Thematically, there’s a lot going on… it’s about war, it’s about animal rights, it’s about human instinct. Utimately, though, it’s a horror story. You know how it’s going to end, and there’s nothing you can do but keep reading. Or put the book down and walk away, which I was tempted to do a number of times.
We3 is very good, but also very brutal. It’s hard to stomach. I urge you to read it. If you love animals, I urge you to not only read it and also to invest in a box of tissues and some stupid comedies on DVD.
Grant Morrison has turned the book into a screenplay, which is apparently set to be adapted as an R-rated film. I doubt it will ever be made… the audience simply isn’t there. I know that I, personally, could not sit through a live action version of this. The book is enough.
Now, please enjoy this video of Zoolander compressed into nine minutes.
True Story: I haven’t been to Gamestop in almost a year now, because I got sick of them trying to push pre-orders on me everytime I went in to pick up a title. Gamestop may be cheap, but it is full of dickhead practices. I will gladly pay a bit more to get my games from a online reseller like Gamefunk where they don’t treat me like a piece of shit.
Now that mindset has spread to how my Comic Book buying habits. I am tired of “Oh, you’re buying this week’s Wonder Woman? You should get these dozen other books that came out this week if you’re a true fan.” and “Hey, is that a non-superhero graphic novel you’re picking up? Should I go ahead and add a copy of Blankets to your total? Because we have that.” I know what I want to buy, pal. Let me buy it.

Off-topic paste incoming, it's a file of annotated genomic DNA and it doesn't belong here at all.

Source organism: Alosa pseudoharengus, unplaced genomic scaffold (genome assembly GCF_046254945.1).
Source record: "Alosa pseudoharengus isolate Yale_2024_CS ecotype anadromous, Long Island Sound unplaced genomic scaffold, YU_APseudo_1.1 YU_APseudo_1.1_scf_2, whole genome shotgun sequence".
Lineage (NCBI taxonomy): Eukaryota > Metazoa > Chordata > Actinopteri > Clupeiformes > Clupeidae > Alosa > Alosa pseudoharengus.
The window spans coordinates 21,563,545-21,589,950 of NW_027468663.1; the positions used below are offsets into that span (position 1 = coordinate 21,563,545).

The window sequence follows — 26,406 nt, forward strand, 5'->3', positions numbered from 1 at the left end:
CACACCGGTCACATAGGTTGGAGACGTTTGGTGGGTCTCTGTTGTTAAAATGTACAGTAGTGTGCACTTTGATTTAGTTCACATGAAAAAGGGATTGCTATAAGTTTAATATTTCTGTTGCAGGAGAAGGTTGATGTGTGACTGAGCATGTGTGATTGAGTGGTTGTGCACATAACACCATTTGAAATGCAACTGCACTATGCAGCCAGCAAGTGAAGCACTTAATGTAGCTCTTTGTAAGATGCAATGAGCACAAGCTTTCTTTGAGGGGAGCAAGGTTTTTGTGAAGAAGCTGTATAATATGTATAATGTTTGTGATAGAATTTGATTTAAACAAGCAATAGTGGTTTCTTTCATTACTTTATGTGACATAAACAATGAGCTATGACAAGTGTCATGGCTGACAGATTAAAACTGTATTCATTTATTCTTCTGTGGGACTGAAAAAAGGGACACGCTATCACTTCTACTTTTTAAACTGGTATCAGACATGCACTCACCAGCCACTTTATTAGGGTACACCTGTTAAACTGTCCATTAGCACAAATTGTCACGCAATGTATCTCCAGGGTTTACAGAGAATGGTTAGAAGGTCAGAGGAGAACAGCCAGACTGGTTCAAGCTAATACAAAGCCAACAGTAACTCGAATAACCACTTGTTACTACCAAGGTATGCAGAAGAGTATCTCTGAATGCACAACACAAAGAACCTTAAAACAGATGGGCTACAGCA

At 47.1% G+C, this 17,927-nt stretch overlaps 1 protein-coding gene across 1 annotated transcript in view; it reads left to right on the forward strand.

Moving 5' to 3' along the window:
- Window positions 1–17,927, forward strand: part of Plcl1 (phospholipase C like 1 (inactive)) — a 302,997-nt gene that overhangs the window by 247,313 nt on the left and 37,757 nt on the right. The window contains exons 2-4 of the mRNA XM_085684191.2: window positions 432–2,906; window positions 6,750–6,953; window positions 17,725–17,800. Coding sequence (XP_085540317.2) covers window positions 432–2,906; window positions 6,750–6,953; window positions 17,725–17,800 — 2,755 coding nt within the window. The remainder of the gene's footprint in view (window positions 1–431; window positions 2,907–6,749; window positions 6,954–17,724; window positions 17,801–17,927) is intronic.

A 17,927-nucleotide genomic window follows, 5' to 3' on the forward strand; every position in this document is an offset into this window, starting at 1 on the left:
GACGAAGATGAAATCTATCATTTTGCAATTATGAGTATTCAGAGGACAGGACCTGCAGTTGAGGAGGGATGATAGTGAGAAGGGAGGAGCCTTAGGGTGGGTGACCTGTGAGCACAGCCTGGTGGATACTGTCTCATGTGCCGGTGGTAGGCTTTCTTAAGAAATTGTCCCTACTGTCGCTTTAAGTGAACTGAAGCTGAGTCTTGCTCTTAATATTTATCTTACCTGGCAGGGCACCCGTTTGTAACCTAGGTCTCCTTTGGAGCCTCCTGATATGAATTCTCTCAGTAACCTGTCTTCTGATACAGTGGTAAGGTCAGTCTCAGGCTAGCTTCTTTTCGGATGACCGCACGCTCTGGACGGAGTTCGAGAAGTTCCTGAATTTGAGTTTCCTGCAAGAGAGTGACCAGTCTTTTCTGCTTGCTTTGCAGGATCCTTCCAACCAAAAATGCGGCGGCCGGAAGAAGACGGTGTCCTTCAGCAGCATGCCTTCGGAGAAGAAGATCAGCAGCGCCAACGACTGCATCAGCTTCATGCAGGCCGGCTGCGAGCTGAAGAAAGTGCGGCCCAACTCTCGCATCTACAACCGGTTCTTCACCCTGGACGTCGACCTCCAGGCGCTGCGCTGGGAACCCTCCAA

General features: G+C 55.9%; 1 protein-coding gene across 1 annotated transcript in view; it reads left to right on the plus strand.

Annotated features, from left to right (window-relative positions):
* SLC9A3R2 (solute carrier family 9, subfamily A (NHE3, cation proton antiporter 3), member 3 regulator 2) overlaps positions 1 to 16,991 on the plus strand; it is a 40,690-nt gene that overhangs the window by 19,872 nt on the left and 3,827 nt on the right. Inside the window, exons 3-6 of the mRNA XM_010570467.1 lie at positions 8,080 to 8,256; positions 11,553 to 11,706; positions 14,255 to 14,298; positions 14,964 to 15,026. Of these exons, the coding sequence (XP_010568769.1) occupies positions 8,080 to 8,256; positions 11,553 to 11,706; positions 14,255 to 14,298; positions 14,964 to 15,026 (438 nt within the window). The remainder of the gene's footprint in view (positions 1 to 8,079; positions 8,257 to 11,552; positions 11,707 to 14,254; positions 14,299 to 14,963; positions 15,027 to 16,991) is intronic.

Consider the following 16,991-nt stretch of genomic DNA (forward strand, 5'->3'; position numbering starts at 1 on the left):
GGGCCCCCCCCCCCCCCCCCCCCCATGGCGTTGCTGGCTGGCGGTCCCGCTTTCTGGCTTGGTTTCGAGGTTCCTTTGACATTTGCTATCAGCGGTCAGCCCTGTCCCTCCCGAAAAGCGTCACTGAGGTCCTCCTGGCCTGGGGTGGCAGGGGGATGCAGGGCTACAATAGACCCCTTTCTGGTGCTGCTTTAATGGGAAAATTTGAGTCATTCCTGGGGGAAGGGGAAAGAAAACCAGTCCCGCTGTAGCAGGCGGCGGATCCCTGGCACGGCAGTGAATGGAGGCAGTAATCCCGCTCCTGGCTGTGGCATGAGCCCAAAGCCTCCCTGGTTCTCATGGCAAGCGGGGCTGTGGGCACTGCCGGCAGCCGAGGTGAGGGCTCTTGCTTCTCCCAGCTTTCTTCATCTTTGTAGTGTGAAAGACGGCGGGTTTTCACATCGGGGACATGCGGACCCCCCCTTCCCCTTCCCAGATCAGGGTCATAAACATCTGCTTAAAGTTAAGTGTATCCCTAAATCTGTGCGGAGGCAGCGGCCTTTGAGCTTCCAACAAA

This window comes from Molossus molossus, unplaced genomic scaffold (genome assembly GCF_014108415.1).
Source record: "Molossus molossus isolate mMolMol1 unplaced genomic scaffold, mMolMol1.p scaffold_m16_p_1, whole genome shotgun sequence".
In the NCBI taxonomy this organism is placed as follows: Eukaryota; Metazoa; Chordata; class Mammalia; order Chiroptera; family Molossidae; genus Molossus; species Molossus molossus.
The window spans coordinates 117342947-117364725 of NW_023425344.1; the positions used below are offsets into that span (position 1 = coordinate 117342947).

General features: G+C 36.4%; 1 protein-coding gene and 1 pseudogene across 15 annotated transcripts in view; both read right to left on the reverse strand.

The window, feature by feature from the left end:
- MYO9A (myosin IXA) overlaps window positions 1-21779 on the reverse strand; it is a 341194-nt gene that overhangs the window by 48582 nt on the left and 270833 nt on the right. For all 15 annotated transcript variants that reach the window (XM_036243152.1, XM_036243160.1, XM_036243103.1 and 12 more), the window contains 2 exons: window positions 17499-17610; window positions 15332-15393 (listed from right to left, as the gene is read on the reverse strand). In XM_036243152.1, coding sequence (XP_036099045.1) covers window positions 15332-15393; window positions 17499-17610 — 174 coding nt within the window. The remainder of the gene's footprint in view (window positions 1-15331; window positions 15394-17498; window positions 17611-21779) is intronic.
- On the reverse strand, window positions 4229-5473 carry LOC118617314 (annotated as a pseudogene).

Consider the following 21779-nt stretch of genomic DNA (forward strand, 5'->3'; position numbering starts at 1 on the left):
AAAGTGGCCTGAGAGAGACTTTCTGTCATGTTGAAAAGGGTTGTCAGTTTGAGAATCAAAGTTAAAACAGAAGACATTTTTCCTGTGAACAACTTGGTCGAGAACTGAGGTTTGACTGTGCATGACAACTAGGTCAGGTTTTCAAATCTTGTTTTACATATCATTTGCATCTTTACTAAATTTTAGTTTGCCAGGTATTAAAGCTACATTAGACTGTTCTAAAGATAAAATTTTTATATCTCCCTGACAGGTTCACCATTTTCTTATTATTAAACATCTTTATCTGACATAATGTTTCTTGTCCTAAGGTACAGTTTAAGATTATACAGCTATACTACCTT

I did a test last week of a site called Heavy Ink. They offered 99 cent flat shipping on orders, which intrigued me. The shipping time was said to be slower due to the fact that they use the USPS Bound Printed Matter option (which I thought was meant to be for, like, publications for the blind and non-profit stuff, but whatever). I grabbed a copy of Grant Morrison’s Kill Your Boyfriend, Scott Pilgrim Vol 1, and, uh, Grant Morrison’s Superman Beyond 3D #2. Total price was $18.94, including shipping, which is just ridiculous. I got the books in four days, wrapped up in brown newsprint, which I can use for charcoal sketches. Result: Heavy Ink Wins.
The real reason that I was so interested in Heavy Ink is that they offer a subscription service. You can choose a book, add it to your subscriptions, and then choose how often they ship the bundle out. For example, I subscribed to Wednesday Comics, Greg Rucka’s run on Detective Comics, and Ambush Bug Year None (via back issues), setting them to ship once a month. So on August 1st I should get a few stray issues of current DC books and the entire run of Ambush Bug shipped out to me for 20% off cover price and 99 cents shipping. If this works out, I will be very happy.
Don’t get me wrong: I like local comic book stores. I’ll still pop in to South Philly Comics for my trade paper backs because the staff is super nice and they never push anything on me. But I am so ready to be done with my weekly outings to Wade’s Comic Madness and Steve’s Comic Relief, where I feel like I’m being preyed upon every time I step through the door. Not to mention the showing up later on new release day and getting a “Sorry, we sold out of this week’s Wednesday Comics.” Screw that. I’ll take bulk shipments straight to my door.